Although I hadn’t been majorly optimistic going into the game, in truth I never am in these big matches given Arsenal’s continued decline, here I was with that familiar sinking realisation in the pit of my stomach that we had already blown the game. Curiously however, either because United sat deeper under instruction from their arch pragmatist of a manager or because Arsenal found a way to step up their game, the game changed completely. It was now our team that was on the front foot, seemingly able to carve out chances far too easily against a team that is supposed be highly drilled defensively. It was only a combination of excellent goalkeeping from De Gea, misfortune and wasteful finishing that was keeping the ball out of the net and preventing us from getting back into the game. As it was we went in at the break still trailing by those two early goals but at least encouraged that we might get something to give us hope in the second half.
Sure enough, four minutes after the interval Lacazette did what Lacazette does and slotted home after being set up by Ramsey. From our vantage point at the far end it seemed for all the world as if the pair of them were offside and I can’t have been alone in fixing my eyes pleadingly on the linesman. To my amazement the flag stayed down and, rightly as it turned out, the goal was allowed to stand.
Anyone who has ever witnessed Arsenal chasing an equalizer in person, will know just how capable this team are of throwing all caution to the wind and going completely gung-ho; committing more players forward and being seemingly oblivious to the threat of a counter attack. If you have seen it often enough you become skilled in spotting the starting point from even seemingly innocuous moments at the far end of the field. So it was when Jesse Lingard picked up the ball on halfway, played it out to Pogba who outmuscled his international colleague Koscielny and rolled the ball across goal for Lingard to easily claim his second. With that the little belief that had existed in the crowd evaporated completely as any hopes of a glorious comeback were extinguished.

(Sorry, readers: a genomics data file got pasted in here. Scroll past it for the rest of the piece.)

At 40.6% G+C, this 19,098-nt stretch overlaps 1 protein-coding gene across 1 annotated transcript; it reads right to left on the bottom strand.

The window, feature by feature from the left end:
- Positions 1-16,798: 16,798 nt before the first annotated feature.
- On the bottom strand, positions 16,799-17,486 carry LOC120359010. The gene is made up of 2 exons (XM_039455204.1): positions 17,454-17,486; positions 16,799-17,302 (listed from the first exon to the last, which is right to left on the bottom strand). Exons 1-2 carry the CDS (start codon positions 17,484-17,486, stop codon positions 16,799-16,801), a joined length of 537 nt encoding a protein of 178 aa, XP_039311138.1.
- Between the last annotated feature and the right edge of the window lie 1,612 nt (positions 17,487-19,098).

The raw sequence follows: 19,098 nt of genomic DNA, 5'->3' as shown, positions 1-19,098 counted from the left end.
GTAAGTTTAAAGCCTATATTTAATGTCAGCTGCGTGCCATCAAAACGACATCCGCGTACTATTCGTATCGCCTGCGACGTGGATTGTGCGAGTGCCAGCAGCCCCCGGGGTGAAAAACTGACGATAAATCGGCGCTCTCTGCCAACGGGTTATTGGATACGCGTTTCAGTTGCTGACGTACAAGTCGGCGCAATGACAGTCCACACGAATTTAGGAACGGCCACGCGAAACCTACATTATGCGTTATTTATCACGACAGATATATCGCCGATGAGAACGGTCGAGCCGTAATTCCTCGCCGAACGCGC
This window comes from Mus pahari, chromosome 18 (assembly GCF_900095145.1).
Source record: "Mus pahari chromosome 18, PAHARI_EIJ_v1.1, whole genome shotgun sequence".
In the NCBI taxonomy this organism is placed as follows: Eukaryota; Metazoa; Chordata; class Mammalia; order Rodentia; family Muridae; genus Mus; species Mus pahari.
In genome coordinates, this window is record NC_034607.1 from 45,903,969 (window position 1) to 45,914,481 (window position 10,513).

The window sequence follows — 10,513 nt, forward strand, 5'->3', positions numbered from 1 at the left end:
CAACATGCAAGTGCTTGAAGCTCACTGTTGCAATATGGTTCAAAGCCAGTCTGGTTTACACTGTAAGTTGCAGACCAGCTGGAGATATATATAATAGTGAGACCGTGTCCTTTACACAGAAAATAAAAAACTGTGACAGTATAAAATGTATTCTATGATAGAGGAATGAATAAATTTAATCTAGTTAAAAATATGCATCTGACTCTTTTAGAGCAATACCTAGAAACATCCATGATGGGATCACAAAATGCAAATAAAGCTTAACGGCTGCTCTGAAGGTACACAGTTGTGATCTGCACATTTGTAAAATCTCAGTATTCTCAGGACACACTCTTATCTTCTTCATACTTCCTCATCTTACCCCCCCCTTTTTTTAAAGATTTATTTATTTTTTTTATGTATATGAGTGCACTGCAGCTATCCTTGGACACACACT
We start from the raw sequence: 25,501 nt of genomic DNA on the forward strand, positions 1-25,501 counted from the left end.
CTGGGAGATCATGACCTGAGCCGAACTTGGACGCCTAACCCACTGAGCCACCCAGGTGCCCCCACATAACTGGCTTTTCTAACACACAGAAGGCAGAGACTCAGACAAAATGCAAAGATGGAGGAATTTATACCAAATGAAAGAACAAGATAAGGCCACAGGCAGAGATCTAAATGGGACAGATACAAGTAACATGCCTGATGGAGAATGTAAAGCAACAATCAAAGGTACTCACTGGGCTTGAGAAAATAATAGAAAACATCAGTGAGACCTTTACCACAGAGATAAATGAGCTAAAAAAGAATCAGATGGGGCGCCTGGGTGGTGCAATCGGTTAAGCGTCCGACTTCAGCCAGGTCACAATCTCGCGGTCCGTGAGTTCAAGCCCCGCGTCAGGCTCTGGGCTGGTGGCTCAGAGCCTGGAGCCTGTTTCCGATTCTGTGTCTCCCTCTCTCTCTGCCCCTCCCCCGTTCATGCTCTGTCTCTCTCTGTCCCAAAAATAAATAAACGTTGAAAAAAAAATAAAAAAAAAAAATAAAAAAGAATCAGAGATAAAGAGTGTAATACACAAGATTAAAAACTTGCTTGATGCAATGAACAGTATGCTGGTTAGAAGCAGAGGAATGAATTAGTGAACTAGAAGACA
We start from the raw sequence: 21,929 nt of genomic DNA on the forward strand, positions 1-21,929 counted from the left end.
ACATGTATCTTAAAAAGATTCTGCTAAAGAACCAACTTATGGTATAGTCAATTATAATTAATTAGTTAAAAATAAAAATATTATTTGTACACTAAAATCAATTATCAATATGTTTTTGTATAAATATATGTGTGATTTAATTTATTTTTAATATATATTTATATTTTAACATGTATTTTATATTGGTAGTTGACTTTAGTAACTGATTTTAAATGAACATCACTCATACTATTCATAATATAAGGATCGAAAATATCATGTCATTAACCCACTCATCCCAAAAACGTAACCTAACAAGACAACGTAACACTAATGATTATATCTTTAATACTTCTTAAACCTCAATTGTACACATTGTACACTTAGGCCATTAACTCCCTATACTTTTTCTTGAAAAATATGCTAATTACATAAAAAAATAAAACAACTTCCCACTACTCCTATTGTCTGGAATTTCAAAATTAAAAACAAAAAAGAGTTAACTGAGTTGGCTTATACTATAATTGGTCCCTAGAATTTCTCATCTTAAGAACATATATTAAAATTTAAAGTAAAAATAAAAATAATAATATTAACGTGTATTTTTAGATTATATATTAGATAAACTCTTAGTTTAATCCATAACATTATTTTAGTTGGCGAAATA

United generously made life easier for their opponents with Pogba being removed as the result of a stamp on Bellerin, but you could see from their body language that the players had realised there was no way back.
Plus ça change, plus c’est la même chose; once again Arsenal were found wanting when facing one of the big teams, having gained just one point out of twelve against the top four this season and five defeats out of our fifteen league games so far; you would have been hard-pushed to find anyone streaming out of the Emirates on Saturday evening with any great belief that we are truly a rival to the Manchester clubs or Chelsea. In all reality it looks like the best we can hope for is a fight with Liverpool and Spurs for fourth place. With the former coming to the Emirates at the end of this mini-run of games, the performance and result in that one may well tell us more about where we should focus our aspirations for the season.
Before then is the scintillating prospect of a Europa League dead rubber against the might of Belarus, in the form of BATE Borisov on Thursday night, I have a funny feeling I might be feeling slightly lonely given the number of season ticket holders likely to give this one a miss.